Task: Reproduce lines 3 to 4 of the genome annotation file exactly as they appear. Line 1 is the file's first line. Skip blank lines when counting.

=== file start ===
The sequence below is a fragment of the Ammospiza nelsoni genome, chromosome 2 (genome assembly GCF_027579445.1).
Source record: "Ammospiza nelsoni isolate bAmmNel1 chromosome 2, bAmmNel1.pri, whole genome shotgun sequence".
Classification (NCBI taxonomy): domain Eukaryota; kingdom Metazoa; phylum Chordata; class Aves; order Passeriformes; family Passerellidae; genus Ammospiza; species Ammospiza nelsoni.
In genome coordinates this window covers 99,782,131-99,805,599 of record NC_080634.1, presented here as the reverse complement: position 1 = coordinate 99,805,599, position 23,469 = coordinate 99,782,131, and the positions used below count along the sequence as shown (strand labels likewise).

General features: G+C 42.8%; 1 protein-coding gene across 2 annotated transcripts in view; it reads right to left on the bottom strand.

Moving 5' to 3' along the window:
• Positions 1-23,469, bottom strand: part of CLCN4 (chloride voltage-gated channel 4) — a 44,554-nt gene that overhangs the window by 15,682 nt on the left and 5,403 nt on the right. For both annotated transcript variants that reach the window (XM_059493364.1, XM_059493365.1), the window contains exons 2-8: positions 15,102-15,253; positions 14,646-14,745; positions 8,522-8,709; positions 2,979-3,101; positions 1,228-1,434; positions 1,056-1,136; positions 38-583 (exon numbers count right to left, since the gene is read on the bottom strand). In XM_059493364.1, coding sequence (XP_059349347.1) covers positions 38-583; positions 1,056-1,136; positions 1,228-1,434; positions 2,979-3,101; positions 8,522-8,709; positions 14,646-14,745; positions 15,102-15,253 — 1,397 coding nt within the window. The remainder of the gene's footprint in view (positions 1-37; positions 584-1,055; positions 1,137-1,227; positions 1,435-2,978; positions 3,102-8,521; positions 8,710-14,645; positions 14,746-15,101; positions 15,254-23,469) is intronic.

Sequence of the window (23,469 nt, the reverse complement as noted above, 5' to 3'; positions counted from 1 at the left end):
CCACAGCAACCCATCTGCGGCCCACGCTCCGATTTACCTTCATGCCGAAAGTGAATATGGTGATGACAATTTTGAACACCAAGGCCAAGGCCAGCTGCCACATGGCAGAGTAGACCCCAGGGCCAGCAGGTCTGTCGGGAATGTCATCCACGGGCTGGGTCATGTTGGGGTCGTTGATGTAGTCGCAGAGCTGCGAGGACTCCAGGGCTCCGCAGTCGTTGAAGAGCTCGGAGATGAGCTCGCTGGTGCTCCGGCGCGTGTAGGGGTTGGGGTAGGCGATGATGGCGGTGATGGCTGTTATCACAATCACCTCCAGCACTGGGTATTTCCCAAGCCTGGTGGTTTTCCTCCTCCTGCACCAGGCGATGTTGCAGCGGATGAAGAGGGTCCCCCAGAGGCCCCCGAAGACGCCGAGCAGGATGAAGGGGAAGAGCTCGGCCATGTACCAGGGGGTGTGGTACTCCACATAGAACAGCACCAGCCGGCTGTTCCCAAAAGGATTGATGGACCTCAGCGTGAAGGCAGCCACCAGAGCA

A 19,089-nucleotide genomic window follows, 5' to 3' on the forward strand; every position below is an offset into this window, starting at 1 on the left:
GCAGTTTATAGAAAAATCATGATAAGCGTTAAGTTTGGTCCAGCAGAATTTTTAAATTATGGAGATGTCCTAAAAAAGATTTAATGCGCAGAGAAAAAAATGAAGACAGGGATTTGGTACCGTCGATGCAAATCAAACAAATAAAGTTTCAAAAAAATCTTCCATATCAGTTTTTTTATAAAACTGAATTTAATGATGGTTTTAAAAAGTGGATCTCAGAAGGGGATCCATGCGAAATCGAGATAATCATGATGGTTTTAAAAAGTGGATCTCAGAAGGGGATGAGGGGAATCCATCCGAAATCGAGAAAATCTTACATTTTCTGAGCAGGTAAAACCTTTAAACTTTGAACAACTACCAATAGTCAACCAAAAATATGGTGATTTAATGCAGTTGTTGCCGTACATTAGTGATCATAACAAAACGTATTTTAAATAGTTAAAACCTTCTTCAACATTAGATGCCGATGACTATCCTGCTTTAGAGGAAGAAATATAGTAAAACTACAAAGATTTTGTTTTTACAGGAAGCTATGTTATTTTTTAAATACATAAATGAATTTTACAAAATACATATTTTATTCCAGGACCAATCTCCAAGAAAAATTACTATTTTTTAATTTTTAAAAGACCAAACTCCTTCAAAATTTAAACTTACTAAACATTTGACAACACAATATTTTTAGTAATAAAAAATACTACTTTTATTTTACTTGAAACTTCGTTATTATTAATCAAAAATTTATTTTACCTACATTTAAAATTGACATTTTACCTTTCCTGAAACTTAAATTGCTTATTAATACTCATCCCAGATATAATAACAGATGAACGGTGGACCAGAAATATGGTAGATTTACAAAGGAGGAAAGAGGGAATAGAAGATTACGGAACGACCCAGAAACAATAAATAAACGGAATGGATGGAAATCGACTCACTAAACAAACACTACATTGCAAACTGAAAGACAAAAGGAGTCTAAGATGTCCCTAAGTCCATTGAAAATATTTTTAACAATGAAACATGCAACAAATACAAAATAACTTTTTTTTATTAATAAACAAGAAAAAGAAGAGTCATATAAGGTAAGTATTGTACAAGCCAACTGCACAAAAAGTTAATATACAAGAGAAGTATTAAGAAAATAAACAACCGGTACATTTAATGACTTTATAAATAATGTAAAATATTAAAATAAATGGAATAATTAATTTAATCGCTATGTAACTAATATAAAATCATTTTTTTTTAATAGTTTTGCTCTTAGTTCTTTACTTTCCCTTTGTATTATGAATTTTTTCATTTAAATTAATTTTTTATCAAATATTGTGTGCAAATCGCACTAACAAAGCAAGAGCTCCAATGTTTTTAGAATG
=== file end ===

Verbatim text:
Classification (NCBI taxonomy): domain Eukaryota; kingdom Metazoa; phylum Chordata; class Aves; order Passeriformes; family Passerellidae; genus Ammospiza; species Ammospiza nelsoni.
In genome coordinates this window covers 99,782,131-99,805,599 of record NC_080634.1, presented here as the reverse complement: position 1 = coordinate 99,805,599, position 23,469 = coordinate 99,782,131, and the positions used below count along the sequence as shown (strand labels likewise).